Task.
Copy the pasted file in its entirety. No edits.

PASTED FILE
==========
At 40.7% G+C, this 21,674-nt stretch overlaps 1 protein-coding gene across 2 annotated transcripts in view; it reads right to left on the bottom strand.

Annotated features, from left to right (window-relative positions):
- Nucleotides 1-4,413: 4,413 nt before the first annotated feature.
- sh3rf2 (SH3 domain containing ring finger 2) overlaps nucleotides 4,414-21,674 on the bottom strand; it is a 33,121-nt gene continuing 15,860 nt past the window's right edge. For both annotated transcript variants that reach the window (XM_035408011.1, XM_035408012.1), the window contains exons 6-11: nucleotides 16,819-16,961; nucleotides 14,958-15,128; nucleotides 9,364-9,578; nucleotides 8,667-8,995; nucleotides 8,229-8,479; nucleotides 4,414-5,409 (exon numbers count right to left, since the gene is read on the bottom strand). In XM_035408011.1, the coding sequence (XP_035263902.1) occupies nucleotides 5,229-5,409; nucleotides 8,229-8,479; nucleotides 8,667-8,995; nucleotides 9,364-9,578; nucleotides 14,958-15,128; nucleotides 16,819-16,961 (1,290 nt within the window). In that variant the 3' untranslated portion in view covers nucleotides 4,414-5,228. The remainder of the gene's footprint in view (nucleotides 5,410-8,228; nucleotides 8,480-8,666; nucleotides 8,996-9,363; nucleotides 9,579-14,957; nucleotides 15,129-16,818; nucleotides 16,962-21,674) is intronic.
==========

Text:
At 40.7% G+C, this 21,674-nt stretch overlaps 1 protein-coding gene across 2 annotated transcripts in view; it reads right to left on the bottom strand.

Annotated features, from left to right (window-relative positions):
- Nucleotides 1-4,413: 4,413 nt before the first annotated feature.
- sh3rf2 (SH3 domain containing ring finger 2) overlaps nucleotides 4,414-21,674 on the bottom strand; it is a 33,121-nt gene continuing 15,860 nt past the window's right edge. For both annotated transcript variants that reach the window (XM_035408011.1, XM_035408012.1), the window contains exons 6-11: nucleotides 16,819-16,961; nucleotides 14,958-15,128; nucleotides 9,364-9,578; nucleotides 8,667-8,995; nucleotides 8,229-8,479; nucleotides 4,414-5,409 (exon numbers count right to left, since the gene is read on the bottom strand). In XM_035408011.1, the coding sequence (XP_035263902.1) occupies nucleotides 5,229-5,409; nucleotides 8,229-8,479; nucleotides 8,667-8,995; nucleotides 9,364-9,578; nucleotides 14,958-15,128; nucleotides 16,819-16,961 (1,290 nt within the window). In that variant the 3' untranslated portion in view covers nucleotides 4,414-5,228. The remainder of the gene's footprint in view (nucleotides 5,410-8,228; nucleotides 8,480-8,666; nucleotides 8,996-9,363; nucleotides 9,579-14,957; nucleotides 15,129-16,818; nucleotides 16,962-21,674) is intronic.